When Brian Lapcewich enrolled at Iowa State in 2005 as an undeclared engineering major, he didn’t know his passion for engineering would lead him to a career where an ordinary day at the office would mean standing atop an 80-meter high wind turbine.
As a junior in high school, Lapcewich toured the campus and fell in love with the classes and the program. “I ended the day feeling like I wasn’t going to be just a number, that I could thrive and succeed,” he says. From the beginning, he leaned toward mechanical engineering, and it only took one semester to declare. He says he never looked back.
While at Iowa State, he participated in two internships, first with BNSF Railway in 2008, and then with Caterpillar in 2009. At Caterpillar, he worked with technicians to tear apart faulty drive train units to locate and replace problem components and conduct failure analyses, gaining insight that would eventually help him settle on a direction for his career.
In his fifth and final year, he added a nondestructive evaluation minor and began to focus on wind energy aspects that correlated with his studies in mechanical engineering.
“When I came back to ISU [from Caterpillar], the job market was starting to shift and shrink up,” he says. That was when a fortuitous letter from his mother arrived, with an article about the skyrocketing market for renewable energy professionals. He immediately saw a connection between what he was studying and his future plans.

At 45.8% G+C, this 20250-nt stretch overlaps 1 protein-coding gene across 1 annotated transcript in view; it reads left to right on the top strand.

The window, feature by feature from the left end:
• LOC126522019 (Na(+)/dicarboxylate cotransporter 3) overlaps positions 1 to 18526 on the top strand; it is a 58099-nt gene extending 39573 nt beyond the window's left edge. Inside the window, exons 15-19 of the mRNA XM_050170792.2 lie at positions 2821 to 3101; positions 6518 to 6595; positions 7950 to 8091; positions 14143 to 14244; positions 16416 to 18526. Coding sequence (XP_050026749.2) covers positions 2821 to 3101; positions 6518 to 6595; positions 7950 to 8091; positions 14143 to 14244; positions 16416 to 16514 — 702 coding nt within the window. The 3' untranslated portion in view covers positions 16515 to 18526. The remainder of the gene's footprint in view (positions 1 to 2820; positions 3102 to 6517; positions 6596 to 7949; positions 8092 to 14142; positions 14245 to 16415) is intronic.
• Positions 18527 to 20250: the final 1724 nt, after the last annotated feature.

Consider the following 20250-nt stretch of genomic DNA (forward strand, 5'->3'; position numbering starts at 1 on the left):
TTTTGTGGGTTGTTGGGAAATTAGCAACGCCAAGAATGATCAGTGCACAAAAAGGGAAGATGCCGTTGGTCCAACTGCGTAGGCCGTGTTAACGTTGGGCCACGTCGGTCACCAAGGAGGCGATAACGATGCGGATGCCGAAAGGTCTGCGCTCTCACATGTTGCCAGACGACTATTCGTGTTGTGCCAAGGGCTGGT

“A wind turbine is just a large drive train,” he explains. “It has a gearbox, bearings, and a generator, just on a larger scale.”
With this new goal in mind, Lapcewich researched wind energy and signed up for an introduction to wind class that had just been introduced at Iowa State. His enthusiasm grew until he was fully engulfed in wind.
Under the supervision of Lisa Brasche, associate director of the Center for Nondestructive Evaluation, Lapcewich participated in a semester-long independent study focused on failure modes for wind turbines, drive trains, and fiberglass blades. With the Clipper Windpower turbine factory in Cedar Rapids, Iowa, Lapcewich used nondestructive methods and equipment such as borescopes and infrared cameras to inspect wind components and observe turbine elements.
“Brian was very committed to understanding wind,” Brasche says, adding that during his time with Clipper, Lapcewich “gained a deeper understanding of the complexity of turbine construction, from transportation of components to building them up.”
Armed with hands-on experience with machinery and nondestructive evaluation techniques, Lapcewich focused his career search on the wind energy market. He says the wind industry has enormous potential for engineers in almost any program.
Besides the mechanical and electrical aspects of turbines, computer and software engineers design the control systems which turn the turbines into the wind, shut them down, and collect data and send it back to remote-operations centers. Aerospace engineers are working on blade design, trying to balance lift versus resistance, as in any propeller or wing of a plane. Civil and construction engineers develop foundations, construct wind farm layouts, and consider the needs of people who live and work around the farms who are concerned with noise, or the impact of water runoff in local areas. Industrial and manufacturing systems engineers work on projects like improving the efficiency of producing turbine blades.